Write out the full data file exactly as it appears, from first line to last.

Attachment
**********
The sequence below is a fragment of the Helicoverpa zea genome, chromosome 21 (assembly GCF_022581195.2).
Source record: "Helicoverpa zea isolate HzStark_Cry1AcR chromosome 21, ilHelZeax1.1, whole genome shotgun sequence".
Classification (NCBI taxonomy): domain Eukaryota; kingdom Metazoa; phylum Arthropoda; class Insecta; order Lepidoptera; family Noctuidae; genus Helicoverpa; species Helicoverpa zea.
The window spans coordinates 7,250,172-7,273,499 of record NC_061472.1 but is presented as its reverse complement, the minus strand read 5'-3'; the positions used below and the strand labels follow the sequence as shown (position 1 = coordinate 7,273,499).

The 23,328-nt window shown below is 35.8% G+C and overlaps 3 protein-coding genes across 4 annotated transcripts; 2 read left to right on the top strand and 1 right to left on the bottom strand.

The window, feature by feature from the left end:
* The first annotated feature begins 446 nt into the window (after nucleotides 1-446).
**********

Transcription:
The sequence below is a fragment of the Helicoverpa zea genome, chromosome 21 (assembly GCF_022581195.2).
Source record: "Helicoverpa zea isolate HzStark_Cry1AcR chromosome 21, ilHelZeax1.1, whole genome shotgun sequence".
Classification (NCBI taxonomy): domain Eukaryota; kingdom Metazoa; phylum Arthropoda; class Insecta; order Lepidoptera; family Noctuidae; genus Helicoverpa; species Helicoverpa zea.
The window spans coordinates 7,250,172-7,273,499 of record NC_061472.1 but is presented as its reverse complement, the minus strand read 5'-3'; the positions used below and the strand labels follow the sequence as shown (position 1 = coordinate 7,273,499).

The 23,328-nt window shown below is 35.8% G+C and overlaps 3 protein-coding genes across 4 annotated transcripts; 2 read left to right on the top strand and 1 right to left on the bottom strand.

The window, feature by feature from the left end:
* The first annotated feature begins 446 nt into the window (after nucleotides 1-446).